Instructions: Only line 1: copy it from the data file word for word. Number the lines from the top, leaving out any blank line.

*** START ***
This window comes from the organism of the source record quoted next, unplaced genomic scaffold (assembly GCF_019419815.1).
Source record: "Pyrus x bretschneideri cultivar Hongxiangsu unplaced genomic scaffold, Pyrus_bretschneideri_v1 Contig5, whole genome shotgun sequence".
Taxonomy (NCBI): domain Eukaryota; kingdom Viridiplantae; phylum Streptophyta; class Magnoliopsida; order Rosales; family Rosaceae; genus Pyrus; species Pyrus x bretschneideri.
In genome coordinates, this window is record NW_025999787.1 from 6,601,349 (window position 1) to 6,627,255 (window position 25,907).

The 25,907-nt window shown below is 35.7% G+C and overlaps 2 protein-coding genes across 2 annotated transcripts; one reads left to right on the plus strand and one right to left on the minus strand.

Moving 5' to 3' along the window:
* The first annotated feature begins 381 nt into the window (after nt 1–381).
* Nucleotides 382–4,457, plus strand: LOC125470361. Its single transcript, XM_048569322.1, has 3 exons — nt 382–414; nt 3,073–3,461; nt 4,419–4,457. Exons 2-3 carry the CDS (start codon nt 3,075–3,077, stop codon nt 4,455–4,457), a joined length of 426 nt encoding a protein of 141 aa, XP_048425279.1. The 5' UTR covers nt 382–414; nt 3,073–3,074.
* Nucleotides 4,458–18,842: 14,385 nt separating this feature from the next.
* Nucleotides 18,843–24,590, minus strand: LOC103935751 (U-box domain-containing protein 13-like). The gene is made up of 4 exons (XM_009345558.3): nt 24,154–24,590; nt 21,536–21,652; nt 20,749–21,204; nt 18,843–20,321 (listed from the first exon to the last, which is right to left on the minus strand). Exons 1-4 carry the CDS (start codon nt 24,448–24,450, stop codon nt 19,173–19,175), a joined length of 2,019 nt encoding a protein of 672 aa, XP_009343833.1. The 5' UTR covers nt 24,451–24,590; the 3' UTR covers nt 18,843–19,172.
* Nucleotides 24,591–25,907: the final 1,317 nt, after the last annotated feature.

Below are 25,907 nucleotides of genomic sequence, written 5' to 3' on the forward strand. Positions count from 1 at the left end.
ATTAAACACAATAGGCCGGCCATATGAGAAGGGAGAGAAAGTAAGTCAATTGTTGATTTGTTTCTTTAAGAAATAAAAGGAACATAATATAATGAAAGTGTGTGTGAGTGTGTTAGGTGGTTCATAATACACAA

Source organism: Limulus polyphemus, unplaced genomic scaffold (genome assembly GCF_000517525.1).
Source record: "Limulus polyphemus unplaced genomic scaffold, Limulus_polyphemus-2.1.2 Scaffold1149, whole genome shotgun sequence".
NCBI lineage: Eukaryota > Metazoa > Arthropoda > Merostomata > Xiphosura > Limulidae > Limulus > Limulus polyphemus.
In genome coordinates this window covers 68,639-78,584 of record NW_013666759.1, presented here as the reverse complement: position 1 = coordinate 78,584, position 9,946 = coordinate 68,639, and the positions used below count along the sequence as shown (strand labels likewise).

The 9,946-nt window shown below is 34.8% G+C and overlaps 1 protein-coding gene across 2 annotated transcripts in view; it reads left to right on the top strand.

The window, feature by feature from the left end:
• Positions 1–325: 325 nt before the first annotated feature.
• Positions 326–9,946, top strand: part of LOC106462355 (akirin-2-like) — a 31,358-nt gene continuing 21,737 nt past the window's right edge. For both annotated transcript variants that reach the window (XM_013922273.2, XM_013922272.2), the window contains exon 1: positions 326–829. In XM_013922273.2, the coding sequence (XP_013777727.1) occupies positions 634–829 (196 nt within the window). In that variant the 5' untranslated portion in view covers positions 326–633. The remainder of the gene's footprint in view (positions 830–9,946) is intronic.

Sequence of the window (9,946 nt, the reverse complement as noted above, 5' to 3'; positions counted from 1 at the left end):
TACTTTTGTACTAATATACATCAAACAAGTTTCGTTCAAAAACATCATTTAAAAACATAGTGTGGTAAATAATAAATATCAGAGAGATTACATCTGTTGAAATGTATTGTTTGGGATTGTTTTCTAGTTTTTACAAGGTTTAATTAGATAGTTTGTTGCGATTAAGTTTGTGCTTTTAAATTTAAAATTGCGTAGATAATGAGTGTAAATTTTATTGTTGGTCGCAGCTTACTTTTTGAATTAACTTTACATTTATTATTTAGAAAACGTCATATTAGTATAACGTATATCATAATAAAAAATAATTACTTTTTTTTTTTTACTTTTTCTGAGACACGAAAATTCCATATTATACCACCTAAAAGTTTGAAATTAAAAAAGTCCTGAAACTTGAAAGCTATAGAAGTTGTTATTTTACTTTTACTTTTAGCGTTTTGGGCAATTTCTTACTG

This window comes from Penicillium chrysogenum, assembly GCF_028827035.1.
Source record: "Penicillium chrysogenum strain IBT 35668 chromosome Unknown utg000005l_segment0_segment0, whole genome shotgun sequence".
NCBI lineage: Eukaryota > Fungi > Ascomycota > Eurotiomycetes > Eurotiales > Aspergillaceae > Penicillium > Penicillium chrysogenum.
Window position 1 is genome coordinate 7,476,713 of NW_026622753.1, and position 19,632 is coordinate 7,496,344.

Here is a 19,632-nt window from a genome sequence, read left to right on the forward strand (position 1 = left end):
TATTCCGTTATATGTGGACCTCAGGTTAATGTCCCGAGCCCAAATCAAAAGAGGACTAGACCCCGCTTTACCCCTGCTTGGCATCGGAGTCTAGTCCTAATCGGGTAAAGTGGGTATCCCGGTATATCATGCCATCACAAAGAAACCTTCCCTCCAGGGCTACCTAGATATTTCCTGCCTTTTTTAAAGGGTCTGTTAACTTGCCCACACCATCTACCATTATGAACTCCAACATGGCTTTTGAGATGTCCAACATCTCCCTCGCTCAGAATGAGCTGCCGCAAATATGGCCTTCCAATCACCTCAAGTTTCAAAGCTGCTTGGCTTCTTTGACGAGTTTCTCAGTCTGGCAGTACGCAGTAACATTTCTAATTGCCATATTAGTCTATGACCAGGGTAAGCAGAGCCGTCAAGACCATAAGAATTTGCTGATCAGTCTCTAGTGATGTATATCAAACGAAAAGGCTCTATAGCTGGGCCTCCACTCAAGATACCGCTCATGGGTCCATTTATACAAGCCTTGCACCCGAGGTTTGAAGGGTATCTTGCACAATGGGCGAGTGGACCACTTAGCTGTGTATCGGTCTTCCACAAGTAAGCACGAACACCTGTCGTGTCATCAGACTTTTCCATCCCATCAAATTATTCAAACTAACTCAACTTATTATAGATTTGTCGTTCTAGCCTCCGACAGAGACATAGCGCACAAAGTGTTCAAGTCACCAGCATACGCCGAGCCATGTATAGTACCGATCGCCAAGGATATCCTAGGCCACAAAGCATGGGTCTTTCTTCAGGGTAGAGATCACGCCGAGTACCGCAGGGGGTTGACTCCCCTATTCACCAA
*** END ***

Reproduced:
This window comes from the organism of the source record quoted next, unplaced genomic scaffold (assembly GCF_019419815.1).